I’m in heaven with all of the beautiful wildflowers blooming at Red Rock Lakes NWR and nearby Gallatin and Targhee National Forests. This past winter Montana received 120% of the average snowfall providing much needed moisture for wildflowers. They have responded with fabulous displays. Even the weeds are beautiful! 

Since arriving here in early June we’ve seen twenty different types. Most are new to us and identifying them has required research through five wildflower books and an iPad app called Yellowstone/Teton Wildflowers. The manager at Red Rock Lakes NWR was kind enough to loan us some of his personal books. For the ones we haven’t identified we’ll take a cue from a friend of ours who simply refers to plants as “yellow stuff”, “red stuff”, “blue stuff” etc. Even the weeds are beautiful!

This is a time when pictures are worth a thousand words. Hope you enjoy seeing them as much as we did prowling through the fields to get the photos. If you enjoy this post, watch for another one about a Ranger led tour we will take the second week of July to the Gravelly Range Road. Even the locals call it spectacular.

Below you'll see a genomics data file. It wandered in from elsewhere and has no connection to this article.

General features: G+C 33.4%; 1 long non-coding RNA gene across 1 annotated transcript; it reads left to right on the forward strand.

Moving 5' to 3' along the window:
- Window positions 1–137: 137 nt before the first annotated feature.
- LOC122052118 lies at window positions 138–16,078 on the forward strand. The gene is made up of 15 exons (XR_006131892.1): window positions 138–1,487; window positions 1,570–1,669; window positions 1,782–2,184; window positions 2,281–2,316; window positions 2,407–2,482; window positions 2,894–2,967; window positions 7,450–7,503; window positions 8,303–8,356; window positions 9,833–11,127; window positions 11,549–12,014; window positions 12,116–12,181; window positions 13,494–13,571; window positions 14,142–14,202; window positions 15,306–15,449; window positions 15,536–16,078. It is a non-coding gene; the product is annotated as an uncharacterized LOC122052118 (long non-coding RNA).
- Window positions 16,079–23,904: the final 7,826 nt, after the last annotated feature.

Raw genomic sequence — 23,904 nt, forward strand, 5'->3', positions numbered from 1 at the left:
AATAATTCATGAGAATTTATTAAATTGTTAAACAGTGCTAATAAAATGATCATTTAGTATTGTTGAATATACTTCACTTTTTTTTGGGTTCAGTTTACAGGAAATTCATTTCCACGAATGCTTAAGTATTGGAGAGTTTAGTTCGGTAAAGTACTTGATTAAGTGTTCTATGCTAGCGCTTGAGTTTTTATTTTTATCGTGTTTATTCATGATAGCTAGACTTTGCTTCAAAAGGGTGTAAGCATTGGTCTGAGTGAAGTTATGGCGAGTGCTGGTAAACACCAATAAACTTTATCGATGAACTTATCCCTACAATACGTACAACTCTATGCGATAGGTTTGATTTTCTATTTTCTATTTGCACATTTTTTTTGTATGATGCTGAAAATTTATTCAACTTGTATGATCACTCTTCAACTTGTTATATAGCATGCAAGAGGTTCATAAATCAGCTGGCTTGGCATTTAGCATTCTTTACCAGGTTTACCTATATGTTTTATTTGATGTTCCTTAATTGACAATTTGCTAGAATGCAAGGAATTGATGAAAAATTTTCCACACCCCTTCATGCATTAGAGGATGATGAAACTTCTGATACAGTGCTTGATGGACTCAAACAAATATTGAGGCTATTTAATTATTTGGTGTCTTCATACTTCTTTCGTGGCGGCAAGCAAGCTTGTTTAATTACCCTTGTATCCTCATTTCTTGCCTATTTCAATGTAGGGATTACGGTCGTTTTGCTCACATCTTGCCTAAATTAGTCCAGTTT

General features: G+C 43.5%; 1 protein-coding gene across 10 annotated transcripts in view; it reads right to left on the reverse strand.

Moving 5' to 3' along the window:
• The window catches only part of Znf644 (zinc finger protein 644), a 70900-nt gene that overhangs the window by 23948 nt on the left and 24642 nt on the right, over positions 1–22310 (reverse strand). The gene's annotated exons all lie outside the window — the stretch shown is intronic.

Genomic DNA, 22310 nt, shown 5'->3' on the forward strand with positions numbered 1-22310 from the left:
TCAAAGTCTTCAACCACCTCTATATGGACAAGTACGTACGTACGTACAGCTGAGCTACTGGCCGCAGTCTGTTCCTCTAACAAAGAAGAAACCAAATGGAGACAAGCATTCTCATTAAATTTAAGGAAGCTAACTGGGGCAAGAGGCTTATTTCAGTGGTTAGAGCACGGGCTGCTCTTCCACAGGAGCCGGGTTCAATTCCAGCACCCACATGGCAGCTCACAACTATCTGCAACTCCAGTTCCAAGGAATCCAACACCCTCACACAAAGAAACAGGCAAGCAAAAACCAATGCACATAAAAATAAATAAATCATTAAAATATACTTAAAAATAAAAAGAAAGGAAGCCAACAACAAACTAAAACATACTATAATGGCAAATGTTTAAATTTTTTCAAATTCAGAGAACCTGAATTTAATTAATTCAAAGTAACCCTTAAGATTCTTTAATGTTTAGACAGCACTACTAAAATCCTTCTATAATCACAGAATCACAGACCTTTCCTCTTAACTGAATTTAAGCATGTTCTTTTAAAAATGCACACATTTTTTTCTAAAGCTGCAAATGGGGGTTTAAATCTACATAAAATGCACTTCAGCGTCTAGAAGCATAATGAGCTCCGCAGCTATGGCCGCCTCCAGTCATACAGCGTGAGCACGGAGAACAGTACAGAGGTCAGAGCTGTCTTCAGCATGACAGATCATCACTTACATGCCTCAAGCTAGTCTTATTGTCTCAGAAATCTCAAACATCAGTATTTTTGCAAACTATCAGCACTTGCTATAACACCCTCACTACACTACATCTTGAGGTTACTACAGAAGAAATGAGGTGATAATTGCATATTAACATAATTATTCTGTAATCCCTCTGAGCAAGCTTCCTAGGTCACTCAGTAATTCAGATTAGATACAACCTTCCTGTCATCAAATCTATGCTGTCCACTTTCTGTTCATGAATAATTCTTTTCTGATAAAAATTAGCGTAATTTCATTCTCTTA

wildflowers, Montana

Shooting Stars

White Mule's Ear

White Mule’s Ear

 

 

 

 

 

 

 

 

 

 

 

Sugar Bowl

Sugar Bowl

 

 

 

 

 

 

 

 

 

 

Blue Penstemon

Blue Penstemon

 

 

 

 

 

 

 

 

 

 

Mountain Goldenpea

Mountain Goldenpea

 

Willow Blossoms Blowing In The Wind

Willow Blossoms Blowing In The Wind

 

 

 

 

 

 

 

 

Sticky Geranium

Sticky Geranium

 

 

 

 

 

 

Meadow Death Camas

Meadow Death Camas

 

 

 

 

 

 

 

 

 

 

 

Blue Pussytoes

Blue Pussytoes

 

 

 

 

 

 

 

 

Yellow Paintbrush From Top

Yellow Paintbrush From Top

 

 

 

 

 

 

 

 

Long Plumed Avens aka Prairie Smoke

Long Plumed Avens aka Prairie Smoke

 

 

 

 

 

Lupine

Lupine

 

 

 

 

 

 

 

 

 

 

Serviceberry

Serviceberry

 

 

 

cactus, wildflower, Montana

Prickly Pear Cactus Blossom

 

 

 

 

 

 

 

 

 

Pink Lupine And Strawberry

Pink Lupine And Strawberry

 

 

 

 

 

 

Balsamroot Group

Balsamroot Group

 

 

 

 

 

 

 

 

 

 

butterfly

Butterfly On Spurge